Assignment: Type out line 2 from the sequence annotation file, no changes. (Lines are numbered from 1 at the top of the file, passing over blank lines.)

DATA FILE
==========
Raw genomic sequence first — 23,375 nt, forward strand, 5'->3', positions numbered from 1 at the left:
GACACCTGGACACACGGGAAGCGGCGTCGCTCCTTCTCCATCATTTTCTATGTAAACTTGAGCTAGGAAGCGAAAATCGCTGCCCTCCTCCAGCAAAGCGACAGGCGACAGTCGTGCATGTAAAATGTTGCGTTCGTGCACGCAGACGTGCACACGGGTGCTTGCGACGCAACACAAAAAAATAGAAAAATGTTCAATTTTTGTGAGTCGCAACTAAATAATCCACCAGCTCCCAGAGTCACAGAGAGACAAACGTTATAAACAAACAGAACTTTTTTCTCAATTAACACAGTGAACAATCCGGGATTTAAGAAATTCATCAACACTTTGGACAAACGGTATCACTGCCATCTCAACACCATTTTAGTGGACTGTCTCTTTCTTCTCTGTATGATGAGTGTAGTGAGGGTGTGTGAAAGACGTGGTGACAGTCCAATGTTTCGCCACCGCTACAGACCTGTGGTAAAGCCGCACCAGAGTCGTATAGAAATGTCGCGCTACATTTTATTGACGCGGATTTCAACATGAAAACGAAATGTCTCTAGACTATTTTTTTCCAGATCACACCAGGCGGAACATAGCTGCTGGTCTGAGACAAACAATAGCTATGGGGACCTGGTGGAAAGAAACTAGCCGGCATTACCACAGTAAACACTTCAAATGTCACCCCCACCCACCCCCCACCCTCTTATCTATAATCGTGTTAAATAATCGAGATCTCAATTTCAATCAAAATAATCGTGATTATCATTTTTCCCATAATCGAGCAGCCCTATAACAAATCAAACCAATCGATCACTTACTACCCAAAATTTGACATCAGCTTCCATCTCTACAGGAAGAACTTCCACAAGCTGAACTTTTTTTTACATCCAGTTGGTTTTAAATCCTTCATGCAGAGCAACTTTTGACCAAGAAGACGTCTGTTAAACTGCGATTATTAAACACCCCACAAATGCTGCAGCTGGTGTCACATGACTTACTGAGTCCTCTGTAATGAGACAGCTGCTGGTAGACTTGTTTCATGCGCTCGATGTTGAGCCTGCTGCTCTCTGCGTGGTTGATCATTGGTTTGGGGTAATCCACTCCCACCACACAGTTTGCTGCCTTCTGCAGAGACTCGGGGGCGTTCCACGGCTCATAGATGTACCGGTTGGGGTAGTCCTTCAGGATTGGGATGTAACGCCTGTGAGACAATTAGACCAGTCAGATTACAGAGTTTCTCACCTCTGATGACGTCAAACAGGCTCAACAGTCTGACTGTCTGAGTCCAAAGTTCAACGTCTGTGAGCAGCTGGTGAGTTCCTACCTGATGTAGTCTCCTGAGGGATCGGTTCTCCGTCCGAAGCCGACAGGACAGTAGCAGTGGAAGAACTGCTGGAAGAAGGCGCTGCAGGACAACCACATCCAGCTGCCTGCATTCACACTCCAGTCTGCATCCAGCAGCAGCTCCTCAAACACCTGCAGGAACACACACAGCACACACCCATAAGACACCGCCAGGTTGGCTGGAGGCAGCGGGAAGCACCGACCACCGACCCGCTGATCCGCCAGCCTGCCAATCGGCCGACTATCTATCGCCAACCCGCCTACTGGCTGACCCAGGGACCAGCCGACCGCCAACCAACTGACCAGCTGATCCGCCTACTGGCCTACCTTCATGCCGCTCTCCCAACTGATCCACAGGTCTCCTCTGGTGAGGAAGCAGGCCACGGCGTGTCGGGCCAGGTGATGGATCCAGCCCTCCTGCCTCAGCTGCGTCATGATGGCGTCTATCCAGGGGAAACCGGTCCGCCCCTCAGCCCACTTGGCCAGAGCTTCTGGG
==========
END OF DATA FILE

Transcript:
GACACCTGGACACACGGGAAGCGGCGTCGCTCCTTCTCCATCATTTTCTATGTAAACTTGAGCTAGGAAGCGAAAATCGCTGCCCTCCTCCAGCAAAGCGACAGGCGACAGTCGTGCATGTAAAATGTTGCGTTCGTGCACGCAGACGTGCACACGGGTGCTTGCGACGCAACACAAAAAAATAGAAAAATGTTCAATTTTTGTGAGTCGCAACTAAATAATCCACCAGCTCCCAGAGTCACAGAGAGACAAACGTTATAAACAAACAGAACTTTTTTCTCAATTAACACAGTGAACAATCCGGGATTTAAGAAATTCATCAACACTTTGGACAAACGGTATCACTGCCATCTCAACACCATTTTAGTGGACTGTCTCTTTCTTCTCTGTATGATGAGTGTAGTGAGGGTGTGTGAAAGACGTGGTGACAGTCCAATGTTTCGCCACCGCTACAGACCTGTGGTAAAGCCGCACCAGAGTCGTATAGAAATGTCGCGCTACATTTTATTGACGCGGATTTCAACATGAAAACGAAATGTCTCTAGACTATTTTTTTCCAGATCACACCAGGCGGAACATAGCTGCTGGTCTGAGACAAACAATAGCTATGGGGACCTGGTGGAAAGAAACTAGCCGGCATTACCACAGTAAACACTTCAAATGTCACCCCCACCCACCCCCCACCCTCTTATCTATAATCGTGTTAAATAATCGAGATCTCAATTTCAATCAAAATAATCGTGATTATCATTTTTCCCATAATCGAGCAGCCCTATAACAAATCAAACCAATCGATCACTTACTACCCAAAATTTGACATCAGCTTCCATCTCTACAGGAAGAACTTCCACAAGCTGAACTTTTTTTTACATCCAGTTGGTTTTAAATCCTTCATGCAGAGCAACTTTTGACCAAGAAGACGTCTGTTAAACTGCGATTATTAAACACCCCACAAATGCTGCAGCTGGTGTCACATGACTTACTGAGTCCTCTGTAATGAGACAGCTGCTGGTAGACTTGTTTCATGCGCTCGATGTTGAGCCTGCTGCTCTCTGCGTGGTTGATCATTGGTTTGGGGTAATCCACTCCCACCACACAGTTTGCTGCCTTCTGCAGAGACTCGGGGGCGTTCCACGGCTCATAGATGTACCGGTTGGGGTAGTCCTTCAGGATTGGGATGTAACGCCTGTGAGACAATTAGACCAGTCAGATTACAGAGTTTCTCACCTCTGATGACGTCAAACAGGCTCAACAGTCTGACTGTCTGAGTCCAAAGTTCAACGTCTGTGAGCAGCTGGTGAGTTCCTACCTGATGTAGTCTCCTGAGGGATCGGTTCTCCGTCCGAAGCCGACAGGACAGTAGCAGTGGAAGAACTGCTGGAAGAAGGCGCTGCAGGACAACCACATCCAGCTGCCTGCATTCACACTCCAGTCTGCATCCAGCAGCAGCTCCTCAAACACCTGCAGGAACACACACAGCACACACCCATAAGACACCGCCAGGTTGGCTGGAGGCAGCGGGAAGCACCGACCACCGACCCGCTGATCCGCCAGCCTGCCAATCGGCCGACTATCTATCGCCAACCCGCCTACTGGCTGACCCAGGGACCAGCCGACCGCCAACCAACTGACCAGCTGATCCGCCTACTGGCCTACCTTCATGCCGCTCTCCCAACTGATCCACAGGTCTCCTCTGGTGAGGAAGCAGGCCACGGCGTGTCGGGCCAGGTGATGGATCCAGCCCTCCTGCCTCAGCTGCGTCATGATGGCGTCTATCCAGGGGAAACCGGTCCGCCCCTCAGCCCACTTGGCCAGAGCTTCTGGG